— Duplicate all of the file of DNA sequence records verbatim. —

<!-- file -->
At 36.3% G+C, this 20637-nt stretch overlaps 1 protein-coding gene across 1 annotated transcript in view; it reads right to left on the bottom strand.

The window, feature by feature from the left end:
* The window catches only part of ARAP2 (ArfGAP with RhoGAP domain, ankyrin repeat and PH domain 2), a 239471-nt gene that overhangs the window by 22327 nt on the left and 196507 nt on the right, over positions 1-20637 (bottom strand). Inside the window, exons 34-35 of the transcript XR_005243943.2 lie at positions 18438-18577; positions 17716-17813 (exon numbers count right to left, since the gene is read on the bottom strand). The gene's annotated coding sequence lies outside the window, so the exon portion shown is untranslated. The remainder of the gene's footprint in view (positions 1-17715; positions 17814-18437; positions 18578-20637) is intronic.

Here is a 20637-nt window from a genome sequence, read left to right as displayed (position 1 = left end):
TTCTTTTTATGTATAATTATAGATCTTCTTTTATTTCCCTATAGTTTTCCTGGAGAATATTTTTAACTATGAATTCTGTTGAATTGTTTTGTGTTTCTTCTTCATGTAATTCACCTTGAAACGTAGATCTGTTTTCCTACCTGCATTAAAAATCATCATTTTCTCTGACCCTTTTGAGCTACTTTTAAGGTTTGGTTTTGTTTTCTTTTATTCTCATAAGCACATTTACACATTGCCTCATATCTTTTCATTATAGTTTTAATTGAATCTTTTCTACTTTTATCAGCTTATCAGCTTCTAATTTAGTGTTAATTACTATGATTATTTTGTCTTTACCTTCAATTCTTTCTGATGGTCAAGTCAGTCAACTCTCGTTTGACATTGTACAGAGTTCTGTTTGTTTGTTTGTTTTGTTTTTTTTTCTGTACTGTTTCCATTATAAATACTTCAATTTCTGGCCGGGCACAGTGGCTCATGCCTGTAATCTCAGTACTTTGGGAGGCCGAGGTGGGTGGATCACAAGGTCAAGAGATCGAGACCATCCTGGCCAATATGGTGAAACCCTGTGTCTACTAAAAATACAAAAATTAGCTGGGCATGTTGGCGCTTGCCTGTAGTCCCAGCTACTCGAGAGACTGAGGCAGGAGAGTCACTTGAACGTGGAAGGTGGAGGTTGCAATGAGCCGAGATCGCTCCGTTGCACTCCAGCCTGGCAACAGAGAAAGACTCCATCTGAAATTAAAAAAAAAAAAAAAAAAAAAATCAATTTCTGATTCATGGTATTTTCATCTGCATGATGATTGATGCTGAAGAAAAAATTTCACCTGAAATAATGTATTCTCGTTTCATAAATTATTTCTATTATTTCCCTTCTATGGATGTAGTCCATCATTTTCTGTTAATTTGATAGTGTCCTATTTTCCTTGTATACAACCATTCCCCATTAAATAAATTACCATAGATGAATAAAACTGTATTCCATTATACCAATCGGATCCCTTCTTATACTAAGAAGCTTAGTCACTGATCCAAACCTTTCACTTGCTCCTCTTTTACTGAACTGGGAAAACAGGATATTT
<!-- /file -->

At 36.3% G+C, this 20637-nt stretch overlaps 1 protein-coding gene across 1 annotated transcript in view; it reads right to left on the bottom strand.

The window, feature by feature from the left end:
* The window catches only part of ARAP2 (ArfGAP with RhoGAP domain, ankyrin repeat and PH domain 2), a 239471-nt gene that overhangs the window by 22327 nt on the left and 196507 nt on the right, over positions 1-20637 (bottom strand). Inside the window, exons 34-35 of the transcript XR_005243943.2 lie at positions 18438-18577; positions 17716-17813 (exon numbers count right to left, since the gene is read on the bottom strand). The gene's annotated coding sequence lies outside the window, so the exon portion shown is untranslated. The remainder of the gene's footprint in view (positions 1-17715; positions 17814-18437; positions 18578-20637) is intronic.

Here is a 20637-nt window from a genome sequence, read left to right as displayed (position 1 = left end):
TTCTTTTTATGTATAATTATAGATCTTCTTTTATTTCCCTATAGTTTTCCTGGAGAATATTTTTAACTATGAATTCTGTTGAATTGTTTTGTGTTTCTTCTTCATGTAATTCACCTTGAAACGTAGATCTGTTTTCCTACCTGCATTAAAAATCATCATTTTCTCTGACCCTTTTGAGCTACTTTTAAGGTTTGGTTTTGTTTTCTTTTATTCTCATAAGCACATTTACACATTGCCTCATATCTTTTCATTATAGTTTTAATTGAATCTTTTCTACTTTTATCAGCTTATCAGCTTCTAATTTAGTGTTAATTACTATGATTATTTTGTCTTTACCTTCAATTCTTTCTGATGGTCAAGTCAGTCAACTCTCGTTTGACATTGTACAGAGTTCTGTTTGTTTGTTTGTTTTGTTTTTTTTTCTGTACTGTTTCCATTATAAATACTTCAATTTCTGGCCGGGCACAGTGGCTCATGCCTGTAATCTCAGTACTTTGGGAGGCCGAGGTGGGTGGATCACAAGGTCAAGAGATCGAGACCATCCTGGCCAATATGGTGAAACCCTGTGTCTACTAAAAATACAAAAATTAGCTGGGCATGTTGGCGCTTGCCTGTAGTCCCAGCTACTCGAGAGACTGAGGCAGGAGAGTCACTTGAACGTGGAAGGTGGAGGTTGCAATGAGCCGAGATCGCTCCGTTGCACTCCAGCCTGGCAACAGAGAAAGACTCCATCTGAAATTAAAAAAAAAAAAAAAAAAAAAATCAATTTCTGATTCATGGTATTTTCATCTGCATGATGATTGATGCTGAAGAAAAAATTTCACCTGAAATAATGTATTCTCGTTTCATAAATTATTTCTATTATTTCCCTTCTATGGATGTAGTCCATCATTTTCTGTTAATTTGATAGTGTCCTATTTTCCTTGTATACAACCATTCCCCATTAAATAAATTACCATAGATGAATAAAACTGTATTCCATTATACCAATCGGATCCCTTCTTATACTAAGAAGCTTAGTCACTGATCCAAACCTTTCACTTGCTCCTCTTTTACTGAACTGGGAAAACAGGATATTT